Side effects of radiation therapy
Radiation therapy side effects vary depending on the area treated, the number of sessions, and whether it is combined with chemotherapy. Side effects often get worse 2–3 weeks after treatment ends and then start to improve. Some side effects may last longer, be ongoing or appear several months or years later. The most common short-term and long-term side effects are listed below.
Learn more about managing side effects after head and neck cancer treatment.
During or immediately after treatment
Short-term side effects can include fatigue, mouth sores, taste changes, loss of appetite, dry mouth and thick saliva, swallowing difficulties, skin redness, burning and pain in the area treated, breathing difficulties and weight loss.
Ongoing or permanent
Longer-term side effects may include dry mouth, thick saliva, difficulties with swallowing and speech, changes in taste, fatigue, muscle stiffness, neck swelling, appetite and weight loss, mouth infection (oral thrush), hoarseness, dental problems such as tooth decay, difficulty opening the mouth, and hair loss.
Some people develop a temporary or ongoing problem where fluid or food enters the windpipe while swallowing. This is called aspiration and it can cause coughing, lung infections such as pneumonia and, sometimes, difficulty breathing.
If the treatment damages the thyroid, it can cause an underactive thyroid (hypothyroidism). This can be managed with thyroid hormone replacement tablets.
Osteoradionecrosis of the jaw
Radiation therapy can damage blood vessels, reducing the blood supply to the area treated. Occasionally, the bone starts to die, leading to pain, infection and fractures. This is known as osteoradionecrosis or ORN. About 5–7% of people who have radiation therapy to the head and neck develop ORN of the jaw. It can occur months or years later, most commonly after having dental work such as the removal of teeth, when the bone is unable to heal itself. This is why you will usually see a dentist before your cancer treatment, so any dental issues can be treated before there is a risk of ORN.
It is very important to tell your dentist that you have had radiation therapy before beginning any dental work. Treatment for ORN may include antibiotics, other medicines or surgery. To help the bone heal, you may also have hyperbaric oxygen treatment (breathing in concentrated oxygen in a pressurised chamber).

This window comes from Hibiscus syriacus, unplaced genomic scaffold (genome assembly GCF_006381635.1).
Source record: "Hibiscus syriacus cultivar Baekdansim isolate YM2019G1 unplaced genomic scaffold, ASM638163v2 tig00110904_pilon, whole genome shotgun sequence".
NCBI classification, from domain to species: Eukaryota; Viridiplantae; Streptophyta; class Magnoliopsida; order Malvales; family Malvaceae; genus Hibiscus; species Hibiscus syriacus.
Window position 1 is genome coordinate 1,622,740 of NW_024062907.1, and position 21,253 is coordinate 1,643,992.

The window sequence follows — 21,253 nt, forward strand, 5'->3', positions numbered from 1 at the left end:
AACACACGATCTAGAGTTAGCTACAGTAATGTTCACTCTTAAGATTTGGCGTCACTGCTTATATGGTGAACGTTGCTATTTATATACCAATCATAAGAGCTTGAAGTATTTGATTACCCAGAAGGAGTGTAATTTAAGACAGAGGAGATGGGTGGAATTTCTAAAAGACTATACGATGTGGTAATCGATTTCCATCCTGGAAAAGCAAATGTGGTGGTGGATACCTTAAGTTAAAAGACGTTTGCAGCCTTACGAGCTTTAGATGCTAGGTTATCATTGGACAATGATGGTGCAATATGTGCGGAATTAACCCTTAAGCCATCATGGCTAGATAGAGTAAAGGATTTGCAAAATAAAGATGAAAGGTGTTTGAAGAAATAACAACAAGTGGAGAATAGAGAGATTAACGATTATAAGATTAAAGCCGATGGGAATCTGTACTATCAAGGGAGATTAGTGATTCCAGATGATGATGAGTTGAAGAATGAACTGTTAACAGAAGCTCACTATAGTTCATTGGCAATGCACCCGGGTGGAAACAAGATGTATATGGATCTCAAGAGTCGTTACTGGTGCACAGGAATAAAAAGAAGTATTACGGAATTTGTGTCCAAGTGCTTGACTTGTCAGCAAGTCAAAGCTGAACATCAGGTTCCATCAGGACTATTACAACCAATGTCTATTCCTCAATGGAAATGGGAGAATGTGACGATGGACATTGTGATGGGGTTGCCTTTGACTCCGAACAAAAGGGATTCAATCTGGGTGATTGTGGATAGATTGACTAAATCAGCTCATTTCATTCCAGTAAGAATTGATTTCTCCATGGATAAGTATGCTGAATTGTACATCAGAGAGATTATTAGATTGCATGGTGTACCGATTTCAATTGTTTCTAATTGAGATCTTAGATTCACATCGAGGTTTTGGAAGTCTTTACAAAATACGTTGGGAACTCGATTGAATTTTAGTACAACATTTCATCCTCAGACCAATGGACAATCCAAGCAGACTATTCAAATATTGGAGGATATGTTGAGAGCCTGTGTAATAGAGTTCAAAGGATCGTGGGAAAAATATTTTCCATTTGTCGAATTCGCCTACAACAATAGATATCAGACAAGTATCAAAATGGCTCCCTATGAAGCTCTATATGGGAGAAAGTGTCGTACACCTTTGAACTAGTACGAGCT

Video: What is radiation therapy?
Watch this short video to learn more about radiation therapy (also known as radiotherapy).
Podcast for people affected by cancer
Download a PDF booklet on this topic.
A/Prof Richard Gallagher, Head and Neck Surgeon, Director of Cancer Services and Head and Neck Cancer Services, St Vincent’s Health Network, NSW; Dr Sophie Beaumont, Head of Dental Oncology, Dental Practitioner, Peter MacCallum Cancer Centre, VIC; Dr Bena Brown, Speech Pathologist, Princess Alexandra Hospital, and Senior Research Fellow, Menzies School of Health Research, QLD; Dr Teresa Brown, Assistant Director, Nutrition and Dietetics, Royal Brisbane and Women’s Hospital, QLD; Lisa Castle-Burns, Head and Neck Cancer Specialist Nurse, Canberra Region Cancer Centre, The Canberra Hospital, ACT; A/Prof Ben Chua, Radiation Oncologist, Royal Brisbane and Women’s Hospital, GenesisCare Rockhampton and Brisbane, QLD; Elaine Cook, 13 11 20 Consultant, Cancer Council Victoria; Dr Andrew Foreman, Specialist Ear, Nose and Throat Surgeon, Royal Adelaide Hospital, SA; Tony Houey, Consumer; Dr Annette Lim, Medical Oncologist and Clinician Researcher – Head and Neck and Non-melanoma Skin Cancer, Peter MacCallum Cancer Centre and The University of Melbourne, VIC; Paula Macleod, Head, Neck and Thyroid Cancer Nurse Coordinator, Northern Sydney Cancer Centre, Royal North Shore Hospital, NSW; Dr Aoife McGarvey, Physiotherapist and Accredited Lymphoedema Practitioner, Physio Living, Newcastle, NSW; Rick Pointon, Consumer; Teresa Simpson Senior Clinician, Psycho-Oncology Social Work Service, Cancer Therapy Centre, Liverpool Hospital, NSW.
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